The Daily Office
Morning and Evening Prayer
The Daily Office is said for the parish at Saint Mary’s at 9.00am and 5.30pm Monday- Saturday. This is led and prayed by clergy and laity alike.
One of the well kept secrets of the Anglican Church is that of praying Morning and Evening Prayer in public. This pattern of prayer is one which has its roots in the mists of the history of the Church and is properly seen as a gift for all the baptised – not just for the clergy.
A vital starting point for Christian prayer is that it is one. The prayer of the Church is the total prayer of all Christians. Each member of the Body of Christ offers that prayer as part of the whole, whatever form that prayer may take. For it is Christ who is praying in his Church.
There are, we all know, lots of different ways of praying, but there are three particular strands worthy of emphasis. First, the sacraments – especially the Eucharist where the Church is most fully herself. Second, daily liturgical prayer offered either individually or together. Third, the intimate prayer of individuals.
It is daily liturgical prayer which we are particularly concerned with here. Daily liturgical prayer is a gift to the Father, covenanted and offered in its own right as part of the prayer of the whole Body, regardless of who is around or absent. As part of the prayer of the whole Body, the public Daily Office is grounded within the vocation of the whole community. In other words, those who pray the Daily Office do so on behalf of everybody.
One of the gifts of the Daily Office is that it unites the Church in time (tradition) and space (the contemporary worldwide Church) and reminds us that our prayer is part of something much bigger than ourselves. The same prayer is offered by countless Anglicans – and others – across the world as we pray the same psalms together – though apart – and are fed by the same passages of scripture.
One of the things which is indispensible to the life of the Church is finding a pattern of daily prayer. While not all Christians are called to direct participation in this classical form of Christian prayer, it is a gift to the Church and one which can enrich our lives and our patterns of prayer. In an extraordinary note of clarity the Second Vatican Council spoke of the pattern of liturgical prayer as ‘.the voice of the bride addressing her bridegroom.’ This image looks back over a rich history of connection between the Church’s prayer and the language of love, through the Song of Songs to the Lord’s word himself.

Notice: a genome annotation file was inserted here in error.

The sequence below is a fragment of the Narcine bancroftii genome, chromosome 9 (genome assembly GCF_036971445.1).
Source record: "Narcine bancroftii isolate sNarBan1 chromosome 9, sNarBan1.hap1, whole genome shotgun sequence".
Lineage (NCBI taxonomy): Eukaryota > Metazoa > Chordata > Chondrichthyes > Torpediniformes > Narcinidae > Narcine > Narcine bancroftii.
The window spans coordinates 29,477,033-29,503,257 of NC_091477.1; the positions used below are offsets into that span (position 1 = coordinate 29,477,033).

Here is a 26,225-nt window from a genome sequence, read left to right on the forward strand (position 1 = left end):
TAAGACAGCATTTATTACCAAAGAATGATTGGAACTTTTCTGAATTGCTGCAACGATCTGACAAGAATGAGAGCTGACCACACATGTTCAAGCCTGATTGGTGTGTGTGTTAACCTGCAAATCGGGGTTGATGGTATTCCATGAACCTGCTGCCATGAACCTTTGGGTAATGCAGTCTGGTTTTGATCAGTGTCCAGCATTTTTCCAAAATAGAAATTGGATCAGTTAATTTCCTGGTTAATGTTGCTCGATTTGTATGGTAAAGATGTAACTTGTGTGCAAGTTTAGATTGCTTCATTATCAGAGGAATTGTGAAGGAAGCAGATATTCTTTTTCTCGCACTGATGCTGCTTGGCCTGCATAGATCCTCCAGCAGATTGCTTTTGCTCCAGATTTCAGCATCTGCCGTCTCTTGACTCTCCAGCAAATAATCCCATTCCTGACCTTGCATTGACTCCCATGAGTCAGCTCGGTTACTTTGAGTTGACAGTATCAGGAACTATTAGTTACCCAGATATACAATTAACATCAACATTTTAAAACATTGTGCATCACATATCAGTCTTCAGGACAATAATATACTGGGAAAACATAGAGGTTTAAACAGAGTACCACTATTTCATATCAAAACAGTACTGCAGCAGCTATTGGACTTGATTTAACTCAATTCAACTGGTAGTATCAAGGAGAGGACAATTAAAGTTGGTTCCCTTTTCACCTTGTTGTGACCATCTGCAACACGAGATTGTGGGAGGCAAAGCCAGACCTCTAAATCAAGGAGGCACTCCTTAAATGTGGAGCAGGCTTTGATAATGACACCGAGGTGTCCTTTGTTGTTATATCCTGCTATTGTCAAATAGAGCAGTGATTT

All very well you might say, but I’m no great prayer! Well join the club. But for those of us for whom this is our lot, we need to work harder. Not all of us are called to be great pray-ers, but the Church as a body is. The prayer of the belongs to each of us. The liturgical prayer of the Church in the daily office will always go on – often hidden: an offering by a few on behalf of all. And, as with all prayer, all we are called to do is to surrender ourselves so that the Spirit can cry out within us (Romans 8). Through hearing the word of God; reciting the psalms quietly together (trying to unite our voices to sound as one); through prayer; singing and silence, we express our calling as the Body of Christ and present ourselves to the Father, through Christ and in the Spirit.
So why not come and join in this small part of the life of our parish? We’re there Monday-Saturday at 9am and Monday-Thursday and Saturday at 5.30pm. A good number already share in this aspect of ministry and it would be lovely to strengthen the voice of prayer with you coming to join us.
If you would like to explore your prayer life in more detail do please feel free to contact me or one of the other members of the ministry team, or another person you trust. Such a step could be vital in the renewal of your Christian life. For there is no more necessary step to be taken in any renewal than that of taking God more seriously. Do come and join us.